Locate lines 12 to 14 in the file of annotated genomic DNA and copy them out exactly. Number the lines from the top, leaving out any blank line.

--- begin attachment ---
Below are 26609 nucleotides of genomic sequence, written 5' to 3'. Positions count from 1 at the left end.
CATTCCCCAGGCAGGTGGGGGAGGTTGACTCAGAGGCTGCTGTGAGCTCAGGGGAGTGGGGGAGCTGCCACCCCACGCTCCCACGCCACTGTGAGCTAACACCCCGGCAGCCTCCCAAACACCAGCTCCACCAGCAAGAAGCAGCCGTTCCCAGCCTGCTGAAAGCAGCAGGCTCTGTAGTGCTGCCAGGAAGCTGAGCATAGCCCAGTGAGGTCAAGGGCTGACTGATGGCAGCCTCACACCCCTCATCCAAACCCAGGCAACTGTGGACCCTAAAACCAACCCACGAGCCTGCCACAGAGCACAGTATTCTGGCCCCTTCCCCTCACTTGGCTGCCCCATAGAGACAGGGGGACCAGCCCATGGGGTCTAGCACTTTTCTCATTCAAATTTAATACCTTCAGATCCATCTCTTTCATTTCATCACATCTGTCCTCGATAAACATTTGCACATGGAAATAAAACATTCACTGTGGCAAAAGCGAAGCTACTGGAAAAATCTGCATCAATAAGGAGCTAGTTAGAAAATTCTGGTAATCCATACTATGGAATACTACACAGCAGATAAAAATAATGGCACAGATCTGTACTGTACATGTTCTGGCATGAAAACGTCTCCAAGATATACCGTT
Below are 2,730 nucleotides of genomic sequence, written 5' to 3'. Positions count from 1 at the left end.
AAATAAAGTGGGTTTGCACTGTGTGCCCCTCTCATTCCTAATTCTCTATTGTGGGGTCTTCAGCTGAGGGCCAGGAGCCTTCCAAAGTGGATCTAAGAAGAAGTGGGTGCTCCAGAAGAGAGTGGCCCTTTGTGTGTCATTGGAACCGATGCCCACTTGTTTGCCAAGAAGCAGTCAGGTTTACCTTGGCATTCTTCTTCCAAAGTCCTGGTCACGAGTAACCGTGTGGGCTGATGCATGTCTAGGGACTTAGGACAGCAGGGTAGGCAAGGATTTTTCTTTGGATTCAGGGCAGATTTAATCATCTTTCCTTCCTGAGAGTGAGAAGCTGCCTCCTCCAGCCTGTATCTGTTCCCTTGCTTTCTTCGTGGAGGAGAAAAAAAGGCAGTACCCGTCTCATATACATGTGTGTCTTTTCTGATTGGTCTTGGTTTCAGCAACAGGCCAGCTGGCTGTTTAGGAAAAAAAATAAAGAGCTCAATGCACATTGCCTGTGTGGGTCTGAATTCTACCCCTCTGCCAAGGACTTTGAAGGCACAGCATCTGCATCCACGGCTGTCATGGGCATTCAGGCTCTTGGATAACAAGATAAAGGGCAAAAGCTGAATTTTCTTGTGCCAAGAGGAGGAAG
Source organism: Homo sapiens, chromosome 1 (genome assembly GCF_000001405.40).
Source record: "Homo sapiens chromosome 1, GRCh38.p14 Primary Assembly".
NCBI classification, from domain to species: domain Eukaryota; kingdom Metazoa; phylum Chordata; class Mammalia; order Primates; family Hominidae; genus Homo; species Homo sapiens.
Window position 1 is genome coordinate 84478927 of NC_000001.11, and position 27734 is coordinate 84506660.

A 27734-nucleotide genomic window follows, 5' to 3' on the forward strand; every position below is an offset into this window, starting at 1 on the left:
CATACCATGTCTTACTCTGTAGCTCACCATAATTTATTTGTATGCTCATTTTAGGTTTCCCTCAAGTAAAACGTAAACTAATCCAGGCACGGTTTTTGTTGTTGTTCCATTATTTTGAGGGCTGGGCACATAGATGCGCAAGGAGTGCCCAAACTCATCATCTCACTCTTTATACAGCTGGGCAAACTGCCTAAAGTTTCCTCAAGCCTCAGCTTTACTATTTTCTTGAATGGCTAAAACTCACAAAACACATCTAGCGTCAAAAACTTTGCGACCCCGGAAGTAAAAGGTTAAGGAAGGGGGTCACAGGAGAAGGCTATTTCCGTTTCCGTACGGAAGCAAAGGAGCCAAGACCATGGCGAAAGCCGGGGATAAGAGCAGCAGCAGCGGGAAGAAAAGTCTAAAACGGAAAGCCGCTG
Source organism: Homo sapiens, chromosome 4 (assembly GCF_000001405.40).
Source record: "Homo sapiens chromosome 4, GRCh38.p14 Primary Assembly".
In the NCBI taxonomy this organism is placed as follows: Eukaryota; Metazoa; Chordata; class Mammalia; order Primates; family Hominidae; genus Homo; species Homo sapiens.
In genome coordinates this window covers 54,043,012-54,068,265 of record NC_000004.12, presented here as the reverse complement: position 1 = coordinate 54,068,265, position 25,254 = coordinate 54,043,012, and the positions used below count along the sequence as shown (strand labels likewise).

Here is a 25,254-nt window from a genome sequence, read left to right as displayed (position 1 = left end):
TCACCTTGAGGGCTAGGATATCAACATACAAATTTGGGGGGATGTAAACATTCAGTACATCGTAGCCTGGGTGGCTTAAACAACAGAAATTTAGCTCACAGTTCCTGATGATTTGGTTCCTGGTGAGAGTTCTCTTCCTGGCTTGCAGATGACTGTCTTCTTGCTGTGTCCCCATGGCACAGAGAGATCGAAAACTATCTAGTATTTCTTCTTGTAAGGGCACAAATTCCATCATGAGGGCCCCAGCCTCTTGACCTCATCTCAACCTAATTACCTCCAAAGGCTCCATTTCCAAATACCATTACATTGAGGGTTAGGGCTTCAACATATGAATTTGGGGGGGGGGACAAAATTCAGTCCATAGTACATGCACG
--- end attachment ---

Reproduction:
Source record: "Homo sapiens chromosome 4, GRCh38.p14 Primary Assembly".
In the NCBI taxonomy this organism is placed as follows: Eukaryota; Metazoa; Chordata; class Mammalia; order Primates; family Hominidae; genus Homo; species Homo sapiens.
In genome coordinates this window covers 54,043,012-54,068,265 of record NC_000004.12, presented here as the reverse complement: position 1 = coordinate 54,068,265, position 25,254 = coordinate 54,043,012, and the positions used below count along the sequence as shown (strand labels likewise).